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" he hath whereof to glory."! Here works are exo cluded from justifving Abraham; and ceremonial works, or works of the law, could not be intended. The same is manifestly shewn, though not in exactly the same words, in inany other p'aces. “ By grace " are ye saved, through faith, and that not of your: * selves, it is the gift of God; not of works, lest
any inan should boast ; for we are his workmanship, se created in Christ Jesus unto good works, which “ God hath before ordained, that we should walk in " them.". Here works, of every kind, are excluded from having saved us; and a new creation unto good works is considered as a part of our salvation: Works in general must then be excluded from any share in our justification." Who hath saved us, and called “ us with an holy calling, not according to our works, “ but according to his own purpose
grace. s by works of righteousness, which we have done, “ but according to his 'mercy he saved us."-" That “ being justified by his grace, we should be made “ heirs according to the hope of eternal life."4 No distinction is here inade between one sort of works and another'; or rather, “ works of righteousness" properly means obedience to the moral law.' “ Therefore by the deeds of the law shall no flesh * be justified before God, for by the law is the “ knowledge of sin."-By what law is “ the know. " ledge of sin !" By the moral, or by the ritual law? $ ~] had not known sin, but by the law; for I had
13 " Not
? Rom. iv. 2.
Eph. fi. &---10.
3 2 Tim. i.9.
o not known lust, except the law had said, Thou “ shalt not covet."? Indeed all the apostle's preceding discourse had been concerning the violations of the moral law, without one reference to the ceremonies : “ by which he proved both Jews, and Gen
tiles to be all under sin ;" in order to stop every mouth, and bring in the whole world “guilty before 6 God.”
“Therefore by the works of the law, &c.”? Indeed it does not appear, why ceremonial works exclusively, should be meant by the “ works of the “ law.” Though ceremonial observancès introduced the subject, in the second of Galatians; yet the apostle afterwards says, “I through the law, am “dead to the law :" which accords to his language elsewhere, when he says, “ I was alive without the “ law once, but when the commandment came, sin “ revived and I died;" } where the moral law exclusively is meant beyond all doubt: and he adds, “ If “ righteousness come by the law, then Christ is “ dead in vain ;" which equally holds good of the moral as of the ritual law.-“ As many as are of the 66 works of the law are under the curse ; for it is “ written, Cursed is every one, that continueth not « in all things written in the law to do them.”: Now the passage, to which the apostle refers, wholly treats of sins against the moral law, without a single intimation of the ceremonies. " The works of the “ law,” therefore, do not exclude works of obedience to the moral law. It was the tenth commandment,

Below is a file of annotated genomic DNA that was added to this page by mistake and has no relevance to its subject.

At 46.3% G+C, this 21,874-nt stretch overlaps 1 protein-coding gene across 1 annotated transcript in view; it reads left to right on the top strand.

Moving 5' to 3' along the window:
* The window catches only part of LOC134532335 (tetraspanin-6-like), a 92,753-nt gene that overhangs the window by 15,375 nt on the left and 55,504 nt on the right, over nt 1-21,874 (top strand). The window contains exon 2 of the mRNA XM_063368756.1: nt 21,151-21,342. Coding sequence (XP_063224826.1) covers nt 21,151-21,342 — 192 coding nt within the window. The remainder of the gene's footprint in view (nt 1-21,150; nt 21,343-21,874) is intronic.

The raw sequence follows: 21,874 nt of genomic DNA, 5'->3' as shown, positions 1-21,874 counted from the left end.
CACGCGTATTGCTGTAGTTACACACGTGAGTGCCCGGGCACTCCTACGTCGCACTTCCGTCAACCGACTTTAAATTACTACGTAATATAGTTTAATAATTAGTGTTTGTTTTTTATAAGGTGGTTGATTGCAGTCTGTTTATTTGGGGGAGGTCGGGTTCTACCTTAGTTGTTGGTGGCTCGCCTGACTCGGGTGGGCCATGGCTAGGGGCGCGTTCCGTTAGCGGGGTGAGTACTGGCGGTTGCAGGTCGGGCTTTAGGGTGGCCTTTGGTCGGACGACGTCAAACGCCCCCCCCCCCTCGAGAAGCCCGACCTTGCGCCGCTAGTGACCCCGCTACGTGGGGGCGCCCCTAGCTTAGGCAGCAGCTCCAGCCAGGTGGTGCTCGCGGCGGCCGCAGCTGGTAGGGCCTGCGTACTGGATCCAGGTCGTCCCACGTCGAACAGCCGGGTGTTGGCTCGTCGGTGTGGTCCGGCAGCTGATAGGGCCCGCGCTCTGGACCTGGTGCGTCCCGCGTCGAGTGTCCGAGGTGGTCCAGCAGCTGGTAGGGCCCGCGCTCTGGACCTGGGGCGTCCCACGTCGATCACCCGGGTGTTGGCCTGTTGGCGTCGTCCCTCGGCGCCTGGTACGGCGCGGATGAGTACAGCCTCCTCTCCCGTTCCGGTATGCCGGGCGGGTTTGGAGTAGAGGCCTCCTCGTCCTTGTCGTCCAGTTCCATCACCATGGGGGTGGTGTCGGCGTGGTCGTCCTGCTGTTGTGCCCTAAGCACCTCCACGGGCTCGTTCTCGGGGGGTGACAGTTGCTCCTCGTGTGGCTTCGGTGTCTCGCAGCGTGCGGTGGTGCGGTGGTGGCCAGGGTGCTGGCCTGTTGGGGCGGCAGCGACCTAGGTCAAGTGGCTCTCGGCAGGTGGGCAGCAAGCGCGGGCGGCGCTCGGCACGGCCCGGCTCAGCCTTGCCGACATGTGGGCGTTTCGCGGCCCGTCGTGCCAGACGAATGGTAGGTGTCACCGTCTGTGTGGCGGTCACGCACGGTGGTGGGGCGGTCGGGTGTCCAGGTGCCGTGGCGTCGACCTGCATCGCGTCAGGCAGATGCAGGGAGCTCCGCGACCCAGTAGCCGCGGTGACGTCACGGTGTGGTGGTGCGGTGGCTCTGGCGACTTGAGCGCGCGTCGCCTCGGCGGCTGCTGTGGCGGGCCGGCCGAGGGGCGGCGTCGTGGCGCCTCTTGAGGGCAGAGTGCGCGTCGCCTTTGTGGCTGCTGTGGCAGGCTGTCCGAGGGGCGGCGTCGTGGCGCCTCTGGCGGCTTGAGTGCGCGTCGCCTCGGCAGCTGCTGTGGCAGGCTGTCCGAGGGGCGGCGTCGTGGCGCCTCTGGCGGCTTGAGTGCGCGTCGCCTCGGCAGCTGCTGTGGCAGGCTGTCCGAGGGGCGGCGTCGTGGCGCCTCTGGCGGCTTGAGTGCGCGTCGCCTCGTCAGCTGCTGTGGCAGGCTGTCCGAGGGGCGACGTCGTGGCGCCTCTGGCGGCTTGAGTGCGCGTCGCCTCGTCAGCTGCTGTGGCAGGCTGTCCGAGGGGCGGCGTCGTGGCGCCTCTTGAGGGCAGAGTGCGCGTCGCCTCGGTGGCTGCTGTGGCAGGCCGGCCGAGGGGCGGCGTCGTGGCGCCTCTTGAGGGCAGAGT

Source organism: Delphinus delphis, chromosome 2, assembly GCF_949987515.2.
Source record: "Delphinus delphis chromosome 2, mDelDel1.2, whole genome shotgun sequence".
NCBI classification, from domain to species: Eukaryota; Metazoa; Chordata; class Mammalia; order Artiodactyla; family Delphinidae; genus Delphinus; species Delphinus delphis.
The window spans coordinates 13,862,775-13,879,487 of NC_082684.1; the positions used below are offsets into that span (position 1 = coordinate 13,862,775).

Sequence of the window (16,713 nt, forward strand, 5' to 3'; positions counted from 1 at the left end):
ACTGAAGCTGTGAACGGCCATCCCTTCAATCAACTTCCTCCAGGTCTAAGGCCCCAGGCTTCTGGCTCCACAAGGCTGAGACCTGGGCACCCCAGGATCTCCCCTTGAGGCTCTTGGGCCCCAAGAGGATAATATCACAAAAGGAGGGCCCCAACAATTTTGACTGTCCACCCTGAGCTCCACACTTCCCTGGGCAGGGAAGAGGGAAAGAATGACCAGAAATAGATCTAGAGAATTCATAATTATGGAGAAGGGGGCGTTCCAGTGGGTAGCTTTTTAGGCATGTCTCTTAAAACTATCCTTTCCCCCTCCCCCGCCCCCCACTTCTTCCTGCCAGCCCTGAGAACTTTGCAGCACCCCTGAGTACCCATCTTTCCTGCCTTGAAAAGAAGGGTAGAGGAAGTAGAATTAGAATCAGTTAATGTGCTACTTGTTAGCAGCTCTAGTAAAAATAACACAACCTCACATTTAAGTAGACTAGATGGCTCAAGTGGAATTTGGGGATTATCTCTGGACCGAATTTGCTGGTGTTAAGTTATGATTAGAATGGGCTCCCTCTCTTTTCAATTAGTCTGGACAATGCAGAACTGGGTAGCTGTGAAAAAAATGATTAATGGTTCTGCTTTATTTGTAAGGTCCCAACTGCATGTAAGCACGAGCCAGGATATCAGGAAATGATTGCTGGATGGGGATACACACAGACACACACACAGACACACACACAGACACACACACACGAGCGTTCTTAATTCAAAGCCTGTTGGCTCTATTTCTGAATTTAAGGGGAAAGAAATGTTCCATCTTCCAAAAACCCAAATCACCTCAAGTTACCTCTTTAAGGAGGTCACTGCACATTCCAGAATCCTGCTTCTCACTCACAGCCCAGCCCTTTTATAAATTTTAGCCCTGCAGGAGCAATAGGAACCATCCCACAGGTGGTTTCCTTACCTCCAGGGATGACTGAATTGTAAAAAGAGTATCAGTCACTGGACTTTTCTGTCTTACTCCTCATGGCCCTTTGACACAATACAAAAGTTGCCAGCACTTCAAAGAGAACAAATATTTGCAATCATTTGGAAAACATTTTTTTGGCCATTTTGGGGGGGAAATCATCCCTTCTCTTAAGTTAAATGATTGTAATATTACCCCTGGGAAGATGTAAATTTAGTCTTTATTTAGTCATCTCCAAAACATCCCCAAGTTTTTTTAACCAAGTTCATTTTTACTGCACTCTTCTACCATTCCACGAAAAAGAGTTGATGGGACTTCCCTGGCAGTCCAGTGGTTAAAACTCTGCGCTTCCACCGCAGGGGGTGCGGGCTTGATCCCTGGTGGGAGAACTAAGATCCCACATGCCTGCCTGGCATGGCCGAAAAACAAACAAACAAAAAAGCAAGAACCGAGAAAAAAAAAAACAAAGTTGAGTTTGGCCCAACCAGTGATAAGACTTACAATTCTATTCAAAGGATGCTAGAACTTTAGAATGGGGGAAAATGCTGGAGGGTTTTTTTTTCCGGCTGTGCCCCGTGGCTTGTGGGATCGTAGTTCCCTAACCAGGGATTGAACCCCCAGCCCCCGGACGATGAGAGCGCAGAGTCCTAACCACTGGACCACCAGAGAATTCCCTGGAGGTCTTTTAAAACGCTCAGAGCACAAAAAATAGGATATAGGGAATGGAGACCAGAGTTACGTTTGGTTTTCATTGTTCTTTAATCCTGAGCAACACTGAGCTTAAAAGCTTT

'Rom yii. 7. Ered upoçy. Oux &o fupi noelg. Coreting, Thou shalt pot covet. 2 Rom. ii. 9-20. 3 Comp. Rom. vii. 7-9, with Gal. ii. 19-21. 4 Gal. iii, 10. s Deut. xxvii. 15--26.
« Thou shalt not covet," which slew the self-righteous hopes of Saul of Tarsus.--Even real good works; “ the fruits of the Spirit,” (and let it be noted, that nothing else are called good works, in the New Testament,) can do nothing towards our justification.--. Good works, which are the fruits of
faith, and follow after justification, cannot put away ! our sins, and endure the severity of God's judg
* And also you have heard the ancient ? authors' minds of this saying, Faith in Christ only `justifieth man, 80 plainly declared, that you see, that the true meaning of this proposition, or saying, We be justified by faith in Christ alone, (according to the meaning of the ancient authors,) is this: we put our trust in Christ that we may be justified by God's free mercy, and the merits of é our Saviour Christ only; and by no virtue or good - works of our own that is in us, or that we can be * able to have, or to do, for to deserve the same: -Christ himself only being the meritorious cause thereof.'2